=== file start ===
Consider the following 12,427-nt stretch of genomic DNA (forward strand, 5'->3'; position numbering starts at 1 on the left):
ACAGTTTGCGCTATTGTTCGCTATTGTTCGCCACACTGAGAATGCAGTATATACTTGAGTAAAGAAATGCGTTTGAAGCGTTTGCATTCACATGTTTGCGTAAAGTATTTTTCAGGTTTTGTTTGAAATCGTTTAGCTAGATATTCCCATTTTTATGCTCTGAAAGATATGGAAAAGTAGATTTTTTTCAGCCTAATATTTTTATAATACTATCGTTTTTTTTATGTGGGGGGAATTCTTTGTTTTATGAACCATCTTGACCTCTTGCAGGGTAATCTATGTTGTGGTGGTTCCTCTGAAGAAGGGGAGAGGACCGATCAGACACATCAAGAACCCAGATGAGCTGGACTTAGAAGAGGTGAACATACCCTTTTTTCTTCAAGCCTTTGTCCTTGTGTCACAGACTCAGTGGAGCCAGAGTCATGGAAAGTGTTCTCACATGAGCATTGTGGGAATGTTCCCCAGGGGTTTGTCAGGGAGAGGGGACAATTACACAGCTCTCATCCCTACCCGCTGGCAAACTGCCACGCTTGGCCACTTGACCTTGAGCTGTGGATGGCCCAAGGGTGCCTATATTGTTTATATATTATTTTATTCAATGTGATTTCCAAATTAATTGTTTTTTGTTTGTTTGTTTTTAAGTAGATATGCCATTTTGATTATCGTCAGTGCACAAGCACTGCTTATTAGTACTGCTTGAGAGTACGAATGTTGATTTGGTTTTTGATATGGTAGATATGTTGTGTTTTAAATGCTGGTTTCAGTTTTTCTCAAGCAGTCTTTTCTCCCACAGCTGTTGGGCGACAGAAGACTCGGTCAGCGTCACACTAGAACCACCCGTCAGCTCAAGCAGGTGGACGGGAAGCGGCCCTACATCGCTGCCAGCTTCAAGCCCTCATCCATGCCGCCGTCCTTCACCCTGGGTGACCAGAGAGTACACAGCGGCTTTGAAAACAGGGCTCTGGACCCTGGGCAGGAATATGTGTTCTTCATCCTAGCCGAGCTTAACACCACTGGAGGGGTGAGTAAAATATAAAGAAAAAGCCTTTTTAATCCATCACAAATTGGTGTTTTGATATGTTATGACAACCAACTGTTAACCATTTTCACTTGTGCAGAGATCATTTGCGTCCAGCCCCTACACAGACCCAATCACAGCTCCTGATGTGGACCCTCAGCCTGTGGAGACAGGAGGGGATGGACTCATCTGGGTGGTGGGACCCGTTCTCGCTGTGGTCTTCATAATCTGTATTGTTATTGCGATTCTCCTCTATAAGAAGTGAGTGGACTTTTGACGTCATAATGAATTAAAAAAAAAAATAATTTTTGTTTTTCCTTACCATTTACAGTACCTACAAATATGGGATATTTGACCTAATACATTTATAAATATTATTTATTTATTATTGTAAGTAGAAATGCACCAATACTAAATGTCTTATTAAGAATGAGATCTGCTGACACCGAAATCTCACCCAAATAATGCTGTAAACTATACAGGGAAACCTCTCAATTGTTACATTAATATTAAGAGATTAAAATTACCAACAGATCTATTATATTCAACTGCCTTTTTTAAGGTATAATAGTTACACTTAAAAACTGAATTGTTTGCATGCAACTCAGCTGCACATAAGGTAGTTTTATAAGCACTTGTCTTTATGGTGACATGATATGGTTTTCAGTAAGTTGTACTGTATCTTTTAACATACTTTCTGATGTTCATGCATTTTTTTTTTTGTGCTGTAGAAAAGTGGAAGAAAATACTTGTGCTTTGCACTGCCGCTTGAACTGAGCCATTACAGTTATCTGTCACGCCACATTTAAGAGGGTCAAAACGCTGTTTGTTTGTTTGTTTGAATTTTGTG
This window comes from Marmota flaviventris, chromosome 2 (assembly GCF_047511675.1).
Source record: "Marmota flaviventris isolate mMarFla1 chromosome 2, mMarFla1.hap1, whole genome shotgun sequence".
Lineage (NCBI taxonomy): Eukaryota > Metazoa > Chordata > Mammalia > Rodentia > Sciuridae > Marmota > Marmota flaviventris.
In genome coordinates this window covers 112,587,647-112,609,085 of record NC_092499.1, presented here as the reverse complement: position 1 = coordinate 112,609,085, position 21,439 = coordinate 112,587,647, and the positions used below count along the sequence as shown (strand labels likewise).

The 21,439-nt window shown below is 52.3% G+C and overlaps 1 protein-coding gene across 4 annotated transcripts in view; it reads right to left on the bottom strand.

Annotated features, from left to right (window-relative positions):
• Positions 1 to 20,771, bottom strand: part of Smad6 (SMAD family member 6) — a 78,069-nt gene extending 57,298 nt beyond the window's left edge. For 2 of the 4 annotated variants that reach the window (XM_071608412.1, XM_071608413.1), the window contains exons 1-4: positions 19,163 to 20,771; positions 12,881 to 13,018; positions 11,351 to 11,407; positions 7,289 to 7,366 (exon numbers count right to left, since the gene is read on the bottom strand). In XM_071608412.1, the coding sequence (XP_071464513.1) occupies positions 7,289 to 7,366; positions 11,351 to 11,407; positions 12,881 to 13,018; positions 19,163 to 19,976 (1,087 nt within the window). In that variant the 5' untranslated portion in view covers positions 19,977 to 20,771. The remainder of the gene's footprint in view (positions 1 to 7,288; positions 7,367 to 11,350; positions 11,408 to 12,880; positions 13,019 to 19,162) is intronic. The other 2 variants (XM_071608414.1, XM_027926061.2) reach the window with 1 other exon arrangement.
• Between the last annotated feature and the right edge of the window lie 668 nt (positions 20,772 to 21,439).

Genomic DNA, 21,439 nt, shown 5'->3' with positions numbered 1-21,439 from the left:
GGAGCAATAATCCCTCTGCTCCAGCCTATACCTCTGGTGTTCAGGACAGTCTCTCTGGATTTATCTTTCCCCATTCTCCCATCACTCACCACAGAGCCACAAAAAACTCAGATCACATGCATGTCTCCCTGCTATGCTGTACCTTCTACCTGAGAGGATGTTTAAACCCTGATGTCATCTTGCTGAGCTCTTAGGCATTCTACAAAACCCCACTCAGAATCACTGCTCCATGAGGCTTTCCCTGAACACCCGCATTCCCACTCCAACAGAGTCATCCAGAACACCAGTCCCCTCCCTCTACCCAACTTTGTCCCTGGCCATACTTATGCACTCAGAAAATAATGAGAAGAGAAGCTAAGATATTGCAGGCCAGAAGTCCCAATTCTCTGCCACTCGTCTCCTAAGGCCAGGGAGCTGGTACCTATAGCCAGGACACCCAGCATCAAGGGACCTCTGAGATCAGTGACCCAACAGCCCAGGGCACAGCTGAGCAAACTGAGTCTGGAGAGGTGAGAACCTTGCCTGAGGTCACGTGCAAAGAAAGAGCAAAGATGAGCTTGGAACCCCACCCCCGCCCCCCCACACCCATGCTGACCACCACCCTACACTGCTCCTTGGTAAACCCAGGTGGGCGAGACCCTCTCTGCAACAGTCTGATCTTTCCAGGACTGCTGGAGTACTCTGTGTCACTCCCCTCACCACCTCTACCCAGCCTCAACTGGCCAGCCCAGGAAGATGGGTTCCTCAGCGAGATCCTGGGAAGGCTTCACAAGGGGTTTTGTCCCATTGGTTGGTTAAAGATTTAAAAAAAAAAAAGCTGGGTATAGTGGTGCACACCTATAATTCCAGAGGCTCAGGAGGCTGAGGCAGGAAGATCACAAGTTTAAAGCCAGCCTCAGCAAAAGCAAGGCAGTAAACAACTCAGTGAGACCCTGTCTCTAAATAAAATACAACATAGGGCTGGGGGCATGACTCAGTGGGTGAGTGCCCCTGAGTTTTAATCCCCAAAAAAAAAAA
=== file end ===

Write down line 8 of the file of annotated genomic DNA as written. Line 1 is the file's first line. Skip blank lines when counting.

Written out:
Annotated features, from left to right (window-relative positions):